Chromatin immunoprecipitation assays
The chromatin immunoprecipitation (ChIP) assays were performed with a commercial kit (Upstate Biotechnology) using the manufacturer's protocol with minor adjustments. A5 cells were grown in 150-mm dishes at 3 × 106 cells per plate in medium with 2% serum ± dox (2 μg/mL) for 48 hours. Subsequently, the cells were fixed for 10 minutes at 37°C by adding formaldehyde directly to the culture medium to a final concentration of 1%. The cells were washed with cold PBS, lysed for 10 min with 1% SDS, 10 mmol/L Tris-HCl, pH 8.0, and sonicated four times for 10 seconds each on ice (Sonic dismembrator Model 100; Fisher Scientific), and then cell debris were removed by centrifugation. Aliquots were taken to control for DNA input. The remaining lysate was diluted 10 times in 0.01% SDS, 1% Triton X-100, 1 mmol/L EDTA, 10 mmol/L Tris-HCl, pH 8.0, and 150 mmol/L NaCl, phosphatase/protease inhibitors, precleared with agarose beads/salmon sperm DNA and incubated overnight (4°C) with 1 μg/mL of Acetyl–Histone H3 antibody (Cell Signaling), 1.5 μg/mL of antibodies against c-JUN (N20), SP-1 (PEP2), or with nonspecific rabbit immunoglobulin G (IgG; Santa Cruz Biotechnology, Inc.). Formaldehyde-fixed DNA–protein complexes were pulled down with protein A–conjugated agarose beads and extracted with 1% SDS and 0.1 mol/L NaHCO3. The protein–DNA crosslinking was reversed at 65°C for 5 hours, and the released proteins were eliminated through digestion with proteinase K (40 μg/mL, 1 hour at 45°C). The coimmunoprecipitated genomic DNA was purified using mini columns (Qiagen) and eluted with 10 mmol/L Tris-HCl, pH 8.0. The primers used for PCR to amplify the TFPI2 promoter encompassing the c-JUN- and SP1-binding sites were TFPI2 Fwd (−268 to −244) 5′-AGGAGAAAGTTTGGGAGGCAGGTT-3′ and TFPI2 Rev (−42 to −24) 5′-TGGGCAAGGCGTCCGAGAAA-3′. The expected size of the PCR product is 244 bp. c-JUN Fwd 5′-GTG CGG GAG GCA TCT TAA T-3′ and c-JUN Rev, 5′ TTC ACG TGA GGT TAG TTT GGG-3′ primers were used to amplify the region −221 to −16 of the c-JUN promoter (205 bp).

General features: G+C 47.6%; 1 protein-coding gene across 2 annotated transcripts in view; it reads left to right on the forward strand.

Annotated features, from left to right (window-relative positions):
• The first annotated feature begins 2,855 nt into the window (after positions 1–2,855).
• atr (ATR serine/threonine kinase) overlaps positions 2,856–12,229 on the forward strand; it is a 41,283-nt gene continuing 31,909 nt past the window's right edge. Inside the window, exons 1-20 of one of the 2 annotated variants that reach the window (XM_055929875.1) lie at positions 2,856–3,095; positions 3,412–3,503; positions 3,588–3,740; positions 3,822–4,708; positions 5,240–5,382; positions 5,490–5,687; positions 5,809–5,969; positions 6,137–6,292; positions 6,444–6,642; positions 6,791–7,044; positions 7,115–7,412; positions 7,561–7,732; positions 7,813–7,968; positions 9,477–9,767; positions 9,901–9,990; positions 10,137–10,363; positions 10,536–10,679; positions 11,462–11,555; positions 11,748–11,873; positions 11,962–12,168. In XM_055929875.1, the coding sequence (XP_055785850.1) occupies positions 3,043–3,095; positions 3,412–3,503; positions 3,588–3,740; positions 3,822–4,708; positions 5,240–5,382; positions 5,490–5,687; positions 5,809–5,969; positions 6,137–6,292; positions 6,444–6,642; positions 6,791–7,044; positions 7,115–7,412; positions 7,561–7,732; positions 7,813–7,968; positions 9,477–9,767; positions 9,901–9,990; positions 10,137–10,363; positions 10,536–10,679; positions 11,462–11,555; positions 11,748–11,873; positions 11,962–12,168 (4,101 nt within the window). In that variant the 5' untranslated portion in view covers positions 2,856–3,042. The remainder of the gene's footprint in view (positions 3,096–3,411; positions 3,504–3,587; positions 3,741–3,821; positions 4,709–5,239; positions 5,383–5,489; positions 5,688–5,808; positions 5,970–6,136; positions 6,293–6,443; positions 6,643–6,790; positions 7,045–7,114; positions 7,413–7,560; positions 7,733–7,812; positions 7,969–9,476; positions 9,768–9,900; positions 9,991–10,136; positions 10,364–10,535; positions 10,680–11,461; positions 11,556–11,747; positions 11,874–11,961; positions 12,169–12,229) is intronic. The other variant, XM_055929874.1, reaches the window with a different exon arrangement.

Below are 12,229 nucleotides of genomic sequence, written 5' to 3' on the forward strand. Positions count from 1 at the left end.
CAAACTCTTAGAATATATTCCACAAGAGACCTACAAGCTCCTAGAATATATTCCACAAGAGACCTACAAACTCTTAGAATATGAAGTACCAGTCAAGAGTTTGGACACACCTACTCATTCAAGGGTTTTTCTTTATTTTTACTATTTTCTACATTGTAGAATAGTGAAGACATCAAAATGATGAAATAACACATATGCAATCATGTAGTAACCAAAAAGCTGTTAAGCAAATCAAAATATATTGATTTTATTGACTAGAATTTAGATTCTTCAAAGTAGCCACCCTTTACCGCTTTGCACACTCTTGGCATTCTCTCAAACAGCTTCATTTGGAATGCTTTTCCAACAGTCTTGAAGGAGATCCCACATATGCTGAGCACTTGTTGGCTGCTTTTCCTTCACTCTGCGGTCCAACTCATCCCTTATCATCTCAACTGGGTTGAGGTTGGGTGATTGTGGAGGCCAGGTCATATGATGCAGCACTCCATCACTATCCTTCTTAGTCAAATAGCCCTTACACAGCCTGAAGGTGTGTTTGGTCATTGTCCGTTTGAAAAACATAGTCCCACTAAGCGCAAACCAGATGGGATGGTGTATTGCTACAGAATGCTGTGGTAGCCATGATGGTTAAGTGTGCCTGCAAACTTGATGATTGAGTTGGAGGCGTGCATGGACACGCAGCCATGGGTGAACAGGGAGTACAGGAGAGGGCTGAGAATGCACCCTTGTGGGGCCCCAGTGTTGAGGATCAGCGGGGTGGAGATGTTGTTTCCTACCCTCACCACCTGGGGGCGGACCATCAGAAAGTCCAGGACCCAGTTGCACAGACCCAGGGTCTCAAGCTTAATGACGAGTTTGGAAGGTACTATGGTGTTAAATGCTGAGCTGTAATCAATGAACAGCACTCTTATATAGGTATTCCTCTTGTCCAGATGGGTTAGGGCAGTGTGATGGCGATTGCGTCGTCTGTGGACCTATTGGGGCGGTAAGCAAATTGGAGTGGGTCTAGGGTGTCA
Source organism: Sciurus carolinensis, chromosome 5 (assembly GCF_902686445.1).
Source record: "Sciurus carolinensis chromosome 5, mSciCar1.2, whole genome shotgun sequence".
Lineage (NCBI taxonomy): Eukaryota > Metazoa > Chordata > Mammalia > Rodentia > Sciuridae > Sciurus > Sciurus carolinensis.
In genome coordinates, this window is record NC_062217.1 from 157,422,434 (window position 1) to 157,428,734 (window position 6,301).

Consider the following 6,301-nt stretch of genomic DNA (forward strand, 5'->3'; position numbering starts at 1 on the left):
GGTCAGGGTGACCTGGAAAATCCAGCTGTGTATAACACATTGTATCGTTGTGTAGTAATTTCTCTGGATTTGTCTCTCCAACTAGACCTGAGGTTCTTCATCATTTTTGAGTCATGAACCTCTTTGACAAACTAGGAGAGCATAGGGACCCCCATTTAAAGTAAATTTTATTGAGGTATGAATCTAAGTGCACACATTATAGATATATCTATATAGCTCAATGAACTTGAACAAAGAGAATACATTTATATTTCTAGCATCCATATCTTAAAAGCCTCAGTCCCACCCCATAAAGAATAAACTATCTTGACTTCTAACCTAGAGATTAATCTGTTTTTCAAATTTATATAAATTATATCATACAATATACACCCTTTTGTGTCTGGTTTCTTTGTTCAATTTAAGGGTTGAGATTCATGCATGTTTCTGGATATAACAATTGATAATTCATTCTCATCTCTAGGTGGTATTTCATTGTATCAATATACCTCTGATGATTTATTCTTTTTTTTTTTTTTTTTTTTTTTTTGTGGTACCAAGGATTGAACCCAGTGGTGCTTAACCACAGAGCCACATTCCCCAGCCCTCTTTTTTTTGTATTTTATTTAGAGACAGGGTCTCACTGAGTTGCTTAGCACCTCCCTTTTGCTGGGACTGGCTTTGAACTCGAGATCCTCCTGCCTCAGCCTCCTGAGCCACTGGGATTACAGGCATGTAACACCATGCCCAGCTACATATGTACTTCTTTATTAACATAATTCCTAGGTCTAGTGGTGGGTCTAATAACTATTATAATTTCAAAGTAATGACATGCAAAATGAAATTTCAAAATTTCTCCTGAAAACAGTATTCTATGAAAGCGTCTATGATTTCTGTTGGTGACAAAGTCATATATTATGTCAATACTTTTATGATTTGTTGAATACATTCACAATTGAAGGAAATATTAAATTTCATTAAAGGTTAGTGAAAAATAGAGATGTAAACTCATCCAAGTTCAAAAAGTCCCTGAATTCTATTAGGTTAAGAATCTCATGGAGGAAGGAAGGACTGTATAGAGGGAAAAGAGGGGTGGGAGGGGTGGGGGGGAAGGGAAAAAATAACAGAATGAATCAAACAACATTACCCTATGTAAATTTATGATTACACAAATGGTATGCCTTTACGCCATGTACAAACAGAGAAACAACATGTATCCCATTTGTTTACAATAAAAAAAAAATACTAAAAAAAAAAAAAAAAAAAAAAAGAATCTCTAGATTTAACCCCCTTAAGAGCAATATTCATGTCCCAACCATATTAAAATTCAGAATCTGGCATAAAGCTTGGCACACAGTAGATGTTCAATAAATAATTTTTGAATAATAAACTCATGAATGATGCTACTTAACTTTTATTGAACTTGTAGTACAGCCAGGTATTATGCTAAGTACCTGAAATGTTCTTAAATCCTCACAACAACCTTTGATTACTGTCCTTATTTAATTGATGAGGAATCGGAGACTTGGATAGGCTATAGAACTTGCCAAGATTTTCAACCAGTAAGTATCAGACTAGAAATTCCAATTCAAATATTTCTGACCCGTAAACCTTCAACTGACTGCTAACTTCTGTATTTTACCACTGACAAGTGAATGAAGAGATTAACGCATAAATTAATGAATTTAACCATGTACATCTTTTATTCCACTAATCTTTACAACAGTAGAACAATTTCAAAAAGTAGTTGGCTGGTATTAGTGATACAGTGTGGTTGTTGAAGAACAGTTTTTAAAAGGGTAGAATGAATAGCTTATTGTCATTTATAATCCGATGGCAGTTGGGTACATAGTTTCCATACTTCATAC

Statistical analysis was performed using an unpaired Student t test (two-tailed). P < 0.05 was considered significant.
To determine whether P14ARF regulates tumor-induced clot formation, we used two cell systems: one with inducible P14ARF overexpression and another with silencing of endogenous P14ARF. P14ARF-null human glioma cells (LN229-A5) conditionally express P14ARF under a tet-on system (Fig. 1A, left; ref. 28). LN229-L16 parental cells (rtTA positive, but not expressing P14ARF) were used as control for the nonspecific effects of dox. The induction of P14ARF by dox resulted in p53 stabilization and downstream increase of its target p21 in A5 cells. To modulate physiologic endogenous P14ARF, we used RNA interference in E6/E7-Ras-hTert–transformed human astrocytes (Fig. 1A, right), which led to an increase in HDM2 stability as expected (35).
To test whether P14ARF could modulate thrombus formation by glioma cells, we used a plasma coagulation assay. Thromboplastin (neoplastine) was used as positive control. Doxycycline induction of P14ARF in A5 cells delayed plasma clotting, whereas it had no effect on parental L16 cells used as controls (Fig. 1B). We first examined whether this effect on coagulation might reflect a decrease in TF expression, but found barely detectable levels in A5 cells, which were unaffected by P14ARF (Fig. 1C). Because TFPI2 is a negative regulator of plasma clotting at its initiation step, we then investigated whether it was induced by P14ARF. Northern blot analysis shows that the induction of P14ARF in A5 cells induced TFPI2 gene transcription (Fig. 1D). Conversely, the specific silencing of TFPI2 in A5 cells (Fig. 1D) was able to accelerate clot formation, thus reversing P14ARF-mediated inhibition (Fig. 1B). The silencing of P14ARF in E6/E7-Ras-hTert astrocytes led to a significant decrease of TFPI2 expression (Fig. 1A, right panel), with a concomitant increase of plasma clotting time (Fig. 1B). These data provide evidence for the role of P14ARF in the inhibition of plasma coagulation, and this control is mediated through the transcriptional activation of the anticoagulant factor TFPI2.
To start deciphering the signaling pathway connecting P14ARF to TFPI2, we first examined whether it was dependent on p53 as P14ARF induction activates the p53 pathway in A5 cells (Fig. 1A). As expected, siRNA-mediated silencing of p53 in A5 cells caused a significant reduction of its downstream target CDKN1A/p21 transcription. Yet, it did not inhibit the activation of TFPI2 transcription by P14ARF; in fact, it even magnified its activation (Fig. 2A and B). The dispensability of p53 in P14ARF-mediated induction of TFPI2 expression (Fig. 2C) and anticoagulation activity (Fig. 2D) was further shown in TP53-null LNZ308-C19 human glioma cells, which stably express dox-inducible P14ARF. Dox had no effect on the parental LNZ308-C16 cells (rtTA positive, but not expressing P14ARF), which were used as controls for nonspecific effects of dox. Taken together, these results confirm that the regulation of TFPI2 by P14ARF is P53 independent and suggest the existence of another cellular pathway coupling P14ARF to TFPI2.